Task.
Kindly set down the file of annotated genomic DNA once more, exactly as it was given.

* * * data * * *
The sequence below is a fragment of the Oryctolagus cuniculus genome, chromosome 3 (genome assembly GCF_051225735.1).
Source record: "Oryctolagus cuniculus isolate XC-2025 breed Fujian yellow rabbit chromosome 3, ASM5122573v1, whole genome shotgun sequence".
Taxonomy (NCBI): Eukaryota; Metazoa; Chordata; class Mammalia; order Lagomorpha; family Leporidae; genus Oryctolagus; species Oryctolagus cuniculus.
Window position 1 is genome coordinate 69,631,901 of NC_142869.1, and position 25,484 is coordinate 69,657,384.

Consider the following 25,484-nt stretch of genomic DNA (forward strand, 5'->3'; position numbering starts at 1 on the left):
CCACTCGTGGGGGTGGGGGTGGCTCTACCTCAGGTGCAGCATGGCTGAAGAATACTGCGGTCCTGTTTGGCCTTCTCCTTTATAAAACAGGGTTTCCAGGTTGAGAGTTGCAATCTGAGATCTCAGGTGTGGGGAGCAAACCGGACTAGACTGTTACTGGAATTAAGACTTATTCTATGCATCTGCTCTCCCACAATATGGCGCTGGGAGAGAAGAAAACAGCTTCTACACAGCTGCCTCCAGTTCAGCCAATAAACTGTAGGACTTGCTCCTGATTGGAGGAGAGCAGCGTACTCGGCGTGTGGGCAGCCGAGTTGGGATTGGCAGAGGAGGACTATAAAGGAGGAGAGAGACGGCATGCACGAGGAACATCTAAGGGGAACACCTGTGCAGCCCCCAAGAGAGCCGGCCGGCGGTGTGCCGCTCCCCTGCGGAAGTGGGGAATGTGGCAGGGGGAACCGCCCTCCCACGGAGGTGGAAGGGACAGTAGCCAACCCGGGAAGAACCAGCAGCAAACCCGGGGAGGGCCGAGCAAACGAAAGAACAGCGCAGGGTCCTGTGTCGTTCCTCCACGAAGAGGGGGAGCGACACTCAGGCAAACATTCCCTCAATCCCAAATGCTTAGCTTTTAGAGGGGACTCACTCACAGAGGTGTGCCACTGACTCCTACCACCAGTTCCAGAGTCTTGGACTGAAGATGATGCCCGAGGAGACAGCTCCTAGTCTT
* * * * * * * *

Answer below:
The sequence below is a fragment of the Oryctolagus cuniculus genome, chromosome 3 (genome assembly GCF_051225735.1).
Source record: "Oryctolagus cuniculus isolate XC-2025 breed Fujian yellow rabbit chromosome 3, ASM5122573v1, whole genome shotgun sequence".
Taxonomy (NCBI): Eukaryota; Metazoa; Chordata; class Mammalia; order Lagomorpha; family Leporidae; genus Oryctolagus; species Oryctolagus cuniculus.
Window position 1 is genome coordinate 69,631,901 of NC_142869.1, and position 25,484 is coordinate 69,657,384.

Consider the following 25,484-nt stretch of genomic DNA (forward strand, 5'->3'; position numbering starts at 1 on the left):
CCACTCGTGGGGGTGGGGGTGGCTCTACCTCAGGTGCAGCATGGCTGAAGAATACTGCGGTCCTGTTTGGCCTTCTCCTTTATAAAACAGGGTTTCCAGGTTGAGAGTTGCAATCTGAGATCTCAGGTGTGGGGAGCAAACCGGACTAGACTGTTACTGGAATTAAGACTTATTCTATGCATCTGCTCTCCCACAATATGGCGCTGGGAGAGAAGAAAACAGCTTCTACACAGCTGCCTCCAGTTCAGCCAATAAACTGTAGGACTTGCTCCTGATTGGAGGAGAGCAGCGTACTCGGCGTGTGGGCAGCCGAGTTGGGATTGGCAGAGGAGGACTATAAAGGAGGAGAGAGACGGCATGCACGAGGAACATCTAAGGGGAACACCTGTGCAGCCCCCAAGAGAGCCGGCCGGCGGTGTGCCGCTCCCCTGCGGAAGTGGGGAATGTGGCAGGGGGAACCGCCCTCCCACGGAGGTGGAAGGGACAGTAGCCAACCCGGGAAGAACCAGCAGCAAACCCGGGGAGGGCCGAGCAAACGAAAGAACAGCGCAGGGTCCTGTGTCGTTCCTCCACGAAGAGGGGGAGCGACACTCAGGCAAACATTCCCTCAATCCCAAATGCTTAGCTTTTAGAGGGGACTCACTCACAGAGGTGTGCCACTGACTCCTACCACCAGTTCCAGAGTCTTGGACTGAAGATGATGCCCGAGGAGACAGCTCCTAGTCTT